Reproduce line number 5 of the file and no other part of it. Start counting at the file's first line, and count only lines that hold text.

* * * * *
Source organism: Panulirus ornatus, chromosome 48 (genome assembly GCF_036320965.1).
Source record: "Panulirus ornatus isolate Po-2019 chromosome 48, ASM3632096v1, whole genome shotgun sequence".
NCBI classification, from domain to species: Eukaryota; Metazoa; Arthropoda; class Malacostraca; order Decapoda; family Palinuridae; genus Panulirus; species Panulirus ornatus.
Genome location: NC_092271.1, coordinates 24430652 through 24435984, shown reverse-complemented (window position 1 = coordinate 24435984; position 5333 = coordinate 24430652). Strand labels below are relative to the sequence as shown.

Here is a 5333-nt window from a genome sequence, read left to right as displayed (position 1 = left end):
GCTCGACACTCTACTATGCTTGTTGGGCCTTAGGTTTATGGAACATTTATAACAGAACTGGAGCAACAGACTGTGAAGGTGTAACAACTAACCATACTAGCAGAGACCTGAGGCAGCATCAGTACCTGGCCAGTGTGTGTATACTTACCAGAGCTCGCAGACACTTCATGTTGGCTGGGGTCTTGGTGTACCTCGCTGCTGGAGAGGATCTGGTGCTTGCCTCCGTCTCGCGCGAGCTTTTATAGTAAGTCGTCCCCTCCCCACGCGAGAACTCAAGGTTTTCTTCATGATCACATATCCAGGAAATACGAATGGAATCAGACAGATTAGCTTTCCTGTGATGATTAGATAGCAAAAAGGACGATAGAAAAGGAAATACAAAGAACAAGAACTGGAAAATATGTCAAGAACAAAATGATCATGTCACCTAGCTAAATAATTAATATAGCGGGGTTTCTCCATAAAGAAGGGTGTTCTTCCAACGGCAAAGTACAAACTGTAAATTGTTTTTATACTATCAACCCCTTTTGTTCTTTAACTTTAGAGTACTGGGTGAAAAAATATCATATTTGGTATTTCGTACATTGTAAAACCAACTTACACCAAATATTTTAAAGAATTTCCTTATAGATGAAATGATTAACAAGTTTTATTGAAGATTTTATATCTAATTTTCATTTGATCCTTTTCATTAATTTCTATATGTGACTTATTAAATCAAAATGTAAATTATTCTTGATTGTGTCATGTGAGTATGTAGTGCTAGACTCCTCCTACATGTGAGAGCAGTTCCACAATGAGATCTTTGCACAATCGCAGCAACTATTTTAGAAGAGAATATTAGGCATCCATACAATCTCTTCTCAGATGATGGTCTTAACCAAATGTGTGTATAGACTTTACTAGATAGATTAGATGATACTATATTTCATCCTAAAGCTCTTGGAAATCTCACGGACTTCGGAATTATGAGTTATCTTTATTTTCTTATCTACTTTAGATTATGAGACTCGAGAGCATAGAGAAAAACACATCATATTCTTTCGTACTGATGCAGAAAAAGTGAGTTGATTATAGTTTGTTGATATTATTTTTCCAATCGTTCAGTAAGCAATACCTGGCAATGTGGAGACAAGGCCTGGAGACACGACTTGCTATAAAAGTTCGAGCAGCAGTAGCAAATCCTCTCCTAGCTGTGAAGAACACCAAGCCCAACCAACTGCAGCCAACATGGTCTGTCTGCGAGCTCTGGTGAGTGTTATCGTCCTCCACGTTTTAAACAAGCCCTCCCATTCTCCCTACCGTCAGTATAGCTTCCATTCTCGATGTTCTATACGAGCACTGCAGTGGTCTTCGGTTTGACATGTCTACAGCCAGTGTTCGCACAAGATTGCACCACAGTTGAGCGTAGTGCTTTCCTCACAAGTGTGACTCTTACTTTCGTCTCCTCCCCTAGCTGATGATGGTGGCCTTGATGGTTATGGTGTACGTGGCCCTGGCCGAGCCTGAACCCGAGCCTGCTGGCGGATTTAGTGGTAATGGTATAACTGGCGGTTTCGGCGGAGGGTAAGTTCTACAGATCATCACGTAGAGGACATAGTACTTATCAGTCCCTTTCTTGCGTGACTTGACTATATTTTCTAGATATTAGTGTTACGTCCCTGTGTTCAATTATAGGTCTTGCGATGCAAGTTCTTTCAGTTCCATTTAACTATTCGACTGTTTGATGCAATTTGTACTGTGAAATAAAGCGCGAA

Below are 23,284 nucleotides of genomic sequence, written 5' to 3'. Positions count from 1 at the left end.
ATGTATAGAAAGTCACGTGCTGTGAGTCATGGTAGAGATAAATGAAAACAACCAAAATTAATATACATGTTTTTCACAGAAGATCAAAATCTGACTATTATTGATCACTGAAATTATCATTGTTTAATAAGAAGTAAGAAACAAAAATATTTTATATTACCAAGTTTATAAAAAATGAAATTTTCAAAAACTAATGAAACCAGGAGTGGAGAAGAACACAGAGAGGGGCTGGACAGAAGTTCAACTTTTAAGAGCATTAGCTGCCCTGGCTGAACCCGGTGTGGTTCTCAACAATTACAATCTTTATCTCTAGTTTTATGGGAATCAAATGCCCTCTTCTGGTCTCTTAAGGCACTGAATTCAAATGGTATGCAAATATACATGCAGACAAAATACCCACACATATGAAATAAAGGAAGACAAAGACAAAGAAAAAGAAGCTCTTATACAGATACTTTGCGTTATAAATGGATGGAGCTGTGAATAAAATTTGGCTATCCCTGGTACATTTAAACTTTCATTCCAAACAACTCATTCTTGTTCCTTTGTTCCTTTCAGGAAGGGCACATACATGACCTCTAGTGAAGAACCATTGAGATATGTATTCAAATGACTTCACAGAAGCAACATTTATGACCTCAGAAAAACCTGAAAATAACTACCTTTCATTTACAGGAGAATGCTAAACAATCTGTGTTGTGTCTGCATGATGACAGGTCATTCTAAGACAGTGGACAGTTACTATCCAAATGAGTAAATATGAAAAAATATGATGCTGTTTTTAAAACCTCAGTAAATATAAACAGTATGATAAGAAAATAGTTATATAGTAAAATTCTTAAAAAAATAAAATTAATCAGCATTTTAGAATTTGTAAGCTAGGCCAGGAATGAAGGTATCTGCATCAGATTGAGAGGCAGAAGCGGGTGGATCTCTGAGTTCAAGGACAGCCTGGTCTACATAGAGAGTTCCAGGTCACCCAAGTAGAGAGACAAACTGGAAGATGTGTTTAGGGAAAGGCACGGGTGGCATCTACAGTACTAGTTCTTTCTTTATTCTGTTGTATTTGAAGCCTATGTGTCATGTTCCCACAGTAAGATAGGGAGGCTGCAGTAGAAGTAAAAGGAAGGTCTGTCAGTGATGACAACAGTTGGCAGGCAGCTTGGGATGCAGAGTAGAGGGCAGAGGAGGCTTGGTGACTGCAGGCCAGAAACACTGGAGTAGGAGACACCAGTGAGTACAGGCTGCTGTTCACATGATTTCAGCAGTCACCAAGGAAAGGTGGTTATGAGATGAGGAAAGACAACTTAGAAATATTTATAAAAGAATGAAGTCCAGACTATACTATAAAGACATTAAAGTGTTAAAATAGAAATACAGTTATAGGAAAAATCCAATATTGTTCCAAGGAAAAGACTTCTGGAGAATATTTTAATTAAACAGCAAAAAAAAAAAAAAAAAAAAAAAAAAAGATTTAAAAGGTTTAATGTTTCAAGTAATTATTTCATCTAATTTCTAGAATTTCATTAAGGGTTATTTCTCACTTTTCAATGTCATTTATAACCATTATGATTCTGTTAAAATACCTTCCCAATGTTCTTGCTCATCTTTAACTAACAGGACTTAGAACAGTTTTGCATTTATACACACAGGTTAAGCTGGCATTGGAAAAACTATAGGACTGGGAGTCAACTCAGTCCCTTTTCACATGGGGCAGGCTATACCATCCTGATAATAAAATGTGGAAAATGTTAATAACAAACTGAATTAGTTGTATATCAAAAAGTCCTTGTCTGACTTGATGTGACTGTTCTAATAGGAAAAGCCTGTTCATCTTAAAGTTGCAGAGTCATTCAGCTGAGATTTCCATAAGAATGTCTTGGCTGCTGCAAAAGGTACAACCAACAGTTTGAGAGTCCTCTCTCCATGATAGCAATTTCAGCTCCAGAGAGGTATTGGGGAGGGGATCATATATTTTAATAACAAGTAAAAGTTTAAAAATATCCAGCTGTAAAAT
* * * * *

Here is a 5333-nt window from a genome sequence, read left to right as displayed (position 1 = left end):